While the crypto industry has a reputation for bad behavior and scams, FTX held itself up as one of the grown-ups. It lobbied for more effective government regulation of crypto and offered to bail out other firms when they went bust.
Who owns it?
The company was founded in 2019 by Sam Bankman-Fried, better known as SBF, and former Google staffer Gary Yang.
Bankman-Fried, who was CEO, is the 30-year-old son of two Stanford law professors. He graduated from the Massachusetts Institute of Technology with a physics degree and spent time as a trader before starting up FTX.
He soon became one of the richest men in crypto, at one point worth some $26.5 billion. Known for his tousled hair and cargo shorts, he courted the press and was hailed as crypto’s “golden boy.” He defied typical CEO behavior, playing League of Legends during business calls and allegedly living in a polyamorous group with 10 colleagues in the Bahamas.
Bankman-Fried was known as an adherent of the “effective altruism” movement — which asks adherents to choose their careers and actions to best advance humanity — and set up a foundation to give his wealth away. He was also a major Democratic donor, promising to give away $1 billion in the 2022 midterms, though he later walked back that commitment.
While FTX’s leaders were Americans, including co-CEO and Republican donor Ryan Salame, the company was based in the Bahamas. A well-known tax haven, the island country has lighter financial regulation, meaning that FTX was able to do trades and sell products to clients that it couldn’t in the US.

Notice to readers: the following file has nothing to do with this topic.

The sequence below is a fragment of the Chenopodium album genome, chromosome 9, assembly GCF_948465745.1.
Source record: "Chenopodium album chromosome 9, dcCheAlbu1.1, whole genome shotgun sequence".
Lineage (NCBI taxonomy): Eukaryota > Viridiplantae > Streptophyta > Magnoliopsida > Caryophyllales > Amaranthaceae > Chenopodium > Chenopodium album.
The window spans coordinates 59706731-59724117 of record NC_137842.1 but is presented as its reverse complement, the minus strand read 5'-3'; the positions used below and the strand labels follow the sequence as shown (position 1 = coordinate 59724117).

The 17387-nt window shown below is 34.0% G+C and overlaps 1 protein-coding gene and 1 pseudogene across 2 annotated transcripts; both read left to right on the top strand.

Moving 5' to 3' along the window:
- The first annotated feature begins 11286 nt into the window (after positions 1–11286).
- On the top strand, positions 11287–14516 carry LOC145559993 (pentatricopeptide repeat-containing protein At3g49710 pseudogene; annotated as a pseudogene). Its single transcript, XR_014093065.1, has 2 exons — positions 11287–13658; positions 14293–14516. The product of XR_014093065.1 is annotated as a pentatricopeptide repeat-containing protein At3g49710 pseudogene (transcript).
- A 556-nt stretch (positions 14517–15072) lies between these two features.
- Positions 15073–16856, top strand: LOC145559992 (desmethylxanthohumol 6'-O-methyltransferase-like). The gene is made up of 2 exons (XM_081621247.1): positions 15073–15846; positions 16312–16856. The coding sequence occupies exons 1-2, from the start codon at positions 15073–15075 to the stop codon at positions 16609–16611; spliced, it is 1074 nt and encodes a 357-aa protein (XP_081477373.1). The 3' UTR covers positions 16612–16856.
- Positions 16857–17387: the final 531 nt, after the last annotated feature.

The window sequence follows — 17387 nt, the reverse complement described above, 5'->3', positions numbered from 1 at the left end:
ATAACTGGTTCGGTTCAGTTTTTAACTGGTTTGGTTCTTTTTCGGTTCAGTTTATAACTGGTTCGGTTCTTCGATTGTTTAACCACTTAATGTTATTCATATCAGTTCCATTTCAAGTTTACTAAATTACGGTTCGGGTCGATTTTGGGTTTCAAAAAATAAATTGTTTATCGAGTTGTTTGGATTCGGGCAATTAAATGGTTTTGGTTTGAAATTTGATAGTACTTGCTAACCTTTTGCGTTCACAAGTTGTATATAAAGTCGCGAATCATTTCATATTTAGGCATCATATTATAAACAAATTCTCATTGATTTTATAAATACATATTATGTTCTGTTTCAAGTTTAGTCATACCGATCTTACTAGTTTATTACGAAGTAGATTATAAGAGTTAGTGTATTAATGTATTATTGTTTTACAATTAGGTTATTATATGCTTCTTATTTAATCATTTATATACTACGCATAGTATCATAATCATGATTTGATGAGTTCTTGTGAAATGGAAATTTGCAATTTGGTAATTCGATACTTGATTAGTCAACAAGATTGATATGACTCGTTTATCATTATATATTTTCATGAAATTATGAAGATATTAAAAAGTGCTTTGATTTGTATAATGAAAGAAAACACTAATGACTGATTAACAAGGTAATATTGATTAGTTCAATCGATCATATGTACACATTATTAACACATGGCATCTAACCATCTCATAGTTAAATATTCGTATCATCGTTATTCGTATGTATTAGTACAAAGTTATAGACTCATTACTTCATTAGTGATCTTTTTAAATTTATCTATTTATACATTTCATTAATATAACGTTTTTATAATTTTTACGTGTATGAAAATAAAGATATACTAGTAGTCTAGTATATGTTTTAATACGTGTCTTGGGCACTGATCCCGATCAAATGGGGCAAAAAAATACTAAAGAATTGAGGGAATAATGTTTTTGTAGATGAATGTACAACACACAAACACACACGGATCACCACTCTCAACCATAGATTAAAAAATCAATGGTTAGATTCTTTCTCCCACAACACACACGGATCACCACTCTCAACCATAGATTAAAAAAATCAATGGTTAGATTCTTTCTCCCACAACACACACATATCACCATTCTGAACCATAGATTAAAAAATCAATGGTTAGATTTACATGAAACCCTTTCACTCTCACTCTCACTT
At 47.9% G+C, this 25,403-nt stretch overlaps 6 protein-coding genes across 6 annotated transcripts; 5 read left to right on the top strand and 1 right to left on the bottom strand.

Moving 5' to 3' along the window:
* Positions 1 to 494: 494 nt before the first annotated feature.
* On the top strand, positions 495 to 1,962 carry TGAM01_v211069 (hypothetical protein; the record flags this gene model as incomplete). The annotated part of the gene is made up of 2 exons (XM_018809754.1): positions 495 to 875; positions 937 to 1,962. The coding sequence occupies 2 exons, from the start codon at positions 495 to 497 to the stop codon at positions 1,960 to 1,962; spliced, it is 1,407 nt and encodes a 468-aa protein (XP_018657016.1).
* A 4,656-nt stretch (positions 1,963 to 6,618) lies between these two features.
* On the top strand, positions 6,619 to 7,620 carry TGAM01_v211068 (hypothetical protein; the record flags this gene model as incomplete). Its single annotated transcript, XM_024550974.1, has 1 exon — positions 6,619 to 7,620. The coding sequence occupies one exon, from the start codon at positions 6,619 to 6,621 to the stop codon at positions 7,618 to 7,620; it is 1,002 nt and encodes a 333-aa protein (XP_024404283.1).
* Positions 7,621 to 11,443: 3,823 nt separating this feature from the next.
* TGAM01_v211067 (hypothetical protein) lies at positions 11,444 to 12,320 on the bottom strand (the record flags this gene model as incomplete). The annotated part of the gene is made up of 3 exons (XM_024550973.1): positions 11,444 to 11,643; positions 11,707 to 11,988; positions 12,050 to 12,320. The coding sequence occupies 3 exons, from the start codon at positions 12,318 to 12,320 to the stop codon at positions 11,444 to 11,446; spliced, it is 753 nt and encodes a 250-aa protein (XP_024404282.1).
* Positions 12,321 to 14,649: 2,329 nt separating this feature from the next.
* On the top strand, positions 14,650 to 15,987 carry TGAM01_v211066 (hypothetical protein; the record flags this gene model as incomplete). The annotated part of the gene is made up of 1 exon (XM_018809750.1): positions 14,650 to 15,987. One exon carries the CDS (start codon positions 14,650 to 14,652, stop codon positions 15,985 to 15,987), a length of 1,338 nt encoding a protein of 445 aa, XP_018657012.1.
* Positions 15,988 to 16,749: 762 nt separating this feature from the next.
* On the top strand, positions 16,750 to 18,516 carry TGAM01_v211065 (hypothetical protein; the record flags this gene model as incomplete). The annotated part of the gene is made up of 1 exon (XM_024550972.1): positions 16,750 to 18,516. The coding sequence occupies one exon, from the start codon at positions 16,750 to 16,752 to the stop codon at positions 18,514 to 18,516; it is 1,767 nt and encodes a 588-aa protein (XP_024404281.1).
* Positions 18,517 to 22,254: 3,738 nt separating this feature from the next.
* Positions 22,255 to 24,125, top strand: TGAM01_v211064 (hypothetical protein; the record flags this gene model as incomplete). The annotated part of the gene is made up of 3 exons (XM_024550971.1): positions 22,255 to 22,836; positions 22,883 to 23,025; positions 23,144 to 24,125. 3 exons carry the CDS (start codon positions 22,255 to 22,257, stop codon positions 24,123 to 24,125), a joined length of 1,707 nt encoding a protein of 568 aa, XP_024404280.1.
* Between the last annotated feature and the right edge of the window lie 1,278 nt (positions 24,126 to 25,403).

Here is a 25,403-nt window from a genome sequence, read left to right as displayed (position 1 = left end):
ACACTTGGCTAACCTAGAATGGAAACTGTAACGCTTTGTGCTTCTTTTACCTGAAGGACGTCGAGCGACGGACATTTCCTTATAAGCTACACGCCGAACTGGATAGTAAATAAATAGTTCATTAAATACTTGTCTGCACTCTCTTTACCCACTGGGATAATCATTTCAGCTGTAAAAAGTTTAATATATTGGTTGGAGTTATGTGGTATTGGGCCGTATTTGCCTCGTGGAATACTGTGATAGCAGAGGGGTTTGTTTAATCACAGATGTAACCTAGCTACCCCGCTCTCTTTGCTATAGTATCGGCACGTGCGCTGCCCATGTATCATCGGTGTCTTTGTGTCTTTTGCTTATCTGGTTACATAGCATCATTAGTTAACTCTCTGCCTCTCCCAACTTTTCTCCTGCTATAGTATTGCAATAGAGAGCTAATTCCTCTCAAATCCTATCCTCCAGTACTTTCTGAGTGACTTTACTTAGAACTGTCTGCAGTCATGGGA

What went wrong?
In short, FTX ran out of money. More specifically, it ran out of its clients’ money.
In addition to FTX, Bankman-Fried owned a crypto hedge fund called Alameda Research. The two businesses are supposed to be separate. This is especially important because FTX managed funds belonging to customers.
However, on Nov. 2, crypto news site CoinDesk reported that Alameda held billions of dollars of a cryptocurrency created by FTX. This led people to question how much money was really in Alameda, and whether money held in FTX was safe.
Bankman-Fried initially denied the report, saying in since-deleted tweets that “FTX is fine” and was the victim of rumors spread by a competitor. Nevertheless, clients rushed to remove their funds from their FTX accounts. The very next day, Bankman-Fried announced that the company was suffering from a “liquidity crisis,” meaning that people were asking for more money than FTX had available.
Could FTX have been saved?
When Bankman-Fried announced the crisis, he said that the largest crypto exchange, Binance, had expressed interest in buying FTX. This would mean that clients’ funds would have been protected.
However, Binance’s owner, Changpeng Zhao, said that the deal was subject to due diligence. In the end, Binance withdrew from the deal. The company tweeted that owing to “reports regarding mishandled customer funds and alleged US agency investigations,” it would not rescue FTX.
On Thursday, Bankman-Fried tweeted out an apology: